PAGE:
Douglas C. Engelbart was a pioneer in the design of interactive computer environments best known for inventing the computer mouse in 1964.
Born on January 25, 1925, in Portland, Oregon, Douglas C. Engelbart was a pioneer in the design of interactive computer environments who invented the computer mouse in 1964. He also created the first two-dimensional editing system, and was the first to demonstrate the use of mixed text-graphics and shared-screen viewing. He was director of SRI International's Augmentation Research Center in Palo Alto and founded Stanford University's Bootstrap Project. Engelbart died in Atherton, California, on July 2, 2013, at age 88.
Early Life and Career
A pioneer in the design of interactive computer environments, Douglas Carl Engelbart was born to Carl and Gladys Engelbart on January 25, 1925, in Portland, Oregon. He had two siblings: An older sister, Dorianne Engelbart Vadnais (born in 1922), and a younger brother, David Engelbart (born in 1927). After graduating from Franklin High School in Portland in 1942, Engelbart enrolled at Oregon State College (Oregon State University) in Corvallis, where he studied electrical engineering.
Drafted into the U.S. Army as World War II came to close, the future inventor worked as a radar technician in the Philippines for two years before returning to Oregon State. Not long after graduating with a bachelor's degree in 1948, Engelbart landed a position at California's Ames Research Center, a government aerospace laboratory run by the National Advisory Committee on Aeronautics (a precursor to NASA).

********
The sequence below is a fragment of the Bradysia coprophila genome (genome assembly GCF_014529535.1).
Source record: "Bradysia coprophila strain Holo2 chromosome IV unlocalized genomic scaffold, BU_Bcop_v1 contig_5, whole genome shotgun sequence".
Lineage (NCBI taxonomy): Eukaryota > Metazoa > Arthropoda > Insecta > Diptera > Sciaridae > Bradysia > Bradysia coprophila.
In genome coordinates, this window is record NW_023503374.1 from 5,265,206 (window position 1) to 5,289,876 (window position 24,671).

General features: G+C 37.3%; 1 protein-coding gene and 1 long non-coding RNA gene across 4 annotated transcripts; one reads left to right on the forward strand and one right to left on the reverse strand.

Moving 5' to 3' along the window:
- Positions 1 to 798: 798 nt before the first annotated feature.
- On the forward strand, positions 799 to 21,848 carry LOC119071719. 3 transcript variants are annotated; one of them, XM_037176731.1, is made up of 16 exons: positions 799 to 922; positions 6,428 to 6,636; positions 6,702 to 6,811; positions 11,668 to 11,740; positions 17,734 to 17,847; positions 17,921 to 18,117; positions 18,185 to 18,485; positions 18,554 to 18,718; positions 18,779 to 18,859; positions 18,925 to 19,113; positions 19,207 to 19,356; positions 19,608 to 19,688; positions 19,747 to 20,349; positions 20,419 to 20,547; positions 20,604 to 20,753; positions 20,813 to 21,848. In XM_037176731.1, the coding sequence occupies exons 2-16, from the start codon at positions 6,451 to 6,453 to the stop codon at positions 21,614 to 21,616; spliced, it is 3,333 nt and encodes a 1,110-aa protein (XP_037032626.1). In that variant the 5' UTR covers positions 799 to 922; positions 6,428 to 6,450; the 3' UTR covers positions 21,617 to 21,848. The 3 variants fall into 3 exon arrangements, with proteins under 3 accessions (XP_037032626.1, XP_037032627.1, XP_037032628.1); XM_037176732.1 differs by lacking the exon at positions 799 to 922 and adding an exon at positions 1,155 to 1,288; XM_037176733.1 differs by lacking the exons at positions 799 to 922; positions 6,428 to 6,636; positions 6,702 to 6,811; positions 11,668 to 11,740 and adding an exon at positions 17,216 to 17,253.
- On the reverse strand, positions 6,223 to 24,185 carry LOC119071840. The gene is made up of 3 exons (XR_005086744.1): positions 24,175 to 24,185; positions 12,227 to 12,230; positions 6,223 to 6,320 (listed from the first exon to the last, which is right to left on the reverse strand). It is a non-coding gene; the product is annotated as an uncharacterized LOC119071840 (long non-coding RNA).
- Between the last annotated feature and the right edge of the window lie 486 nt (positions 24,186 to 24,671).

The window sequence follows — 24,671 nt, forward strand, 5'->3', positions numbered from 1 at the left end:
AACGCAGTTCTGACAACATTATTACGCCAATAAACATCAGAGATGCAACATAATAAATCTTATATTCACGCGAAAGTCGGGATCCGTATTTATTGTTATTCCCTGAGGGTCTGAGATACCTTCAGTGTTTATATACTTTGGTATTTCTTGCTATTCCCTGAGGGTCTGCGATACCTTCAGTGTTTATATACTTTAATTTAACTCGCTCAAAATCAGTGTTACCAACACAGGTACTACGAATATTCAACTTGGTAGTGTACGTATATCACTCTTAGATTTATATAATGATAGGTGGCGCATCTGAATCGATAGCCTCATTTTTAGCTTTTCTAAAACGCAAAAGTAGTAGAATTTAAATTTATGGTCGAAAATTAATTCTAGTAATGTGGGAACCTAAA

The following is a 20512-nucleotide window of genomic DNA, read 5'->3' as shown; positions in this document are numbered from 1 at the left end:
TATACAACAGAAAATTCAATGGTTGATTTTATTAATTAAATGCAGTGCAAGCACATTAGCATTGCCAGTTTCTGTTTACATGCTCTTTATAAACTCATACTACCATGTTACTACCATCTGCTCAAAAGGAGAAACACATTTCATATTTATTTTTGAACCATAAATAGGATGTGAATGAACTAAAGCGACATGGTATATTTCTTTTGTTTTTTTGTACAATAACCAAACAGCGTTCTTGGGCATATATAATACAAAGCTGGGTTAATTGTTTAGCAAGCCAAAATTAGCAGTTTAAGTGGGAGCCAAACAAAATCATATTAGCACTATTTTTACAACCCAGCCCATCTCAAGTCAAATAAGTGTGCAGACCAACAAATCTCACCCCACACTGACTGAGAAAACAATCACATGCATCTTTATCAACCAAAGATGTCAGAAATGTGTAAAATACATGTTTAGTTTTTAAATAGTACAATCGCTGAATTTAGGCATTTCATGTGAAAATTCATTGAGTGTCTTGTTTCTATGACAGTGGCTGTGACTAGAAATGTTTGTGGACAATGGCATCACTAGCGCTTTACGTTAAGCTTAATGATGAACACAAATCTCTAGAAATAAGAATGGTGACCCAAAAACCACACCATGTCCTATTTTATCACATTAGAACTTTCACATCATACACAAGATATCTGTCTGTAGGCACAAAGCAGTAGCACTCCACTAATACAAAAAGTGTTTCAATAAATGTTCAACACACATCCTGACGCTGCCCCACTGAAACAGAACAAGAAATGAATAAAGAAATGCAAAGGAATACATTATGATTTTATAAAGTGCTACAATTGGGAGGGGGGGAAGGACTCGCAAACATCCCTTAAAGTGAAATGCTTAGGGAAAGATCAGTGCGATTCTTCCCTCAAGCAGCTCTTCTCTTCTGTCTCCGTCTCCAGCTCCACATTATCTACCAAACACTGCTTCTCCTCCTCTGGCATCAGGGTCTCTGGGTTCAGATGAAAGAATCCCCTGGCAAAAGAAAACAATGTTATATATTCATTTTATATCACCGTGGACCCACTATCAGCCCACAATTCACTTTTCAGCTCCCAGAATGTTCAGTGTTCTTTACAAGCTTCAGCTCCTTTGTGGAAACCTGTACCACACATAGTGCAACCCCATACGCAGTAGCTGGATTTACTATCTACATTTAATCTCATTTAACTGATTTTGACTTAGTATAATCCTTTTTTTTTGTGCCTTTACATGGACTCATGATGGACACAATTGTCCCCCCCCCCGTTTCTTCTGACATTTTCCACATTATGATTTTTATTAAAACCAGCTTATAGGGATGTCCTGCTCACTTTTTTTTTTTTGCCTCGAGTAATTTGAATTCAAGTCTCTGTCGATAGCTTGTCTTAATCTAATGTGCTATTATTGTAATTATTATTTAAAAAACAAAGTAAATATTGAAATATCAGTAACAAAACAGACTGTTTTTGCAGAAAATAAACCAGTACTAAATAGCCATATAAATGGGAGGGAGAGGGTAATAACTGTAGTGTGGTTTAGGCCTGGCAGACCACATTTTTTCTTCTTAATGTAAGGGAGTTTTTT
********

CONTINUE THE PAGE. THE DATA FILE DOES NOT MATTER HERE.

Computer Design Pioneer
Douglas C. Engelbart went on to earn a Ph.D. in electrical engineering from the University of California, Berkeley, in 1955. After returning to the school for a stint as an acting assistant professor, Engelbart began a career at the Stanford Research Institute (later renamed SRI International). Around this same time, he began focusing on an approach that he termed "bootstrapping," in which he asserted the fields of engineering and science would be greatly improved if computer power were shared among researchers.
In the early 1960s, Engelbart founded SRI International's Augmentation Research Center in Palo Alto in an effort to further research information processing and computer-sharing tools and methods. Soon after, Engelbart designed and was the primary developer of the oN-Line System, also known as NLS, a revolutionary computer-sharing system.
In 1964, Engelbart conceptualized and created the first design for the computer mouse. While Engelbart believed that the point-and-click computer device could be equipped with up to 10 buttons, the first mouse would have just three. The inventor went on to create the first two-dimensional editing system, and was the first to demonstrate the use of mixed text-graphics and shared-screen viewing.
Engelbart served as director of the Augmentation Research Center from its inception until 1977. The center was transferred to Tymshare in 1978, with NLS being renamed "Augment. In 1989, Engelbart founded the Bootstrap Project at Stanford University.
Later Years and Legacy
Engelbart received several honors throughout his lifetime, including the Coors American Ingenuity Award (1991), the Yuri Rubinsky Memorial Award (1995), the IEEE John von Neumann Medal, the Lemelson-MIT Prize (1997), the Turing Award (1997) and the National Medal of Technology and Innovation (2000). Unfortunately, Engelbart never received any royalties for inventing the computer mouse, for which he's now best known.
Engelbart died of kidney failure in Atherton, California, on July 2, 2013. He was 88.
He was survived by his second wife, Karen O’Leary Engelbart; daughters Gerda, Diana and Christina; son Norman; and nine grandchildren. (His first wife, Ballard Fish Engelbart, died of ovarian cancer in 1997.)
National Medal of Technology (2000),
Turing Award (1997)
Norbert Wiener Award for Social and Professional Responsibility,
Computer History Museum Fellow Award (2005)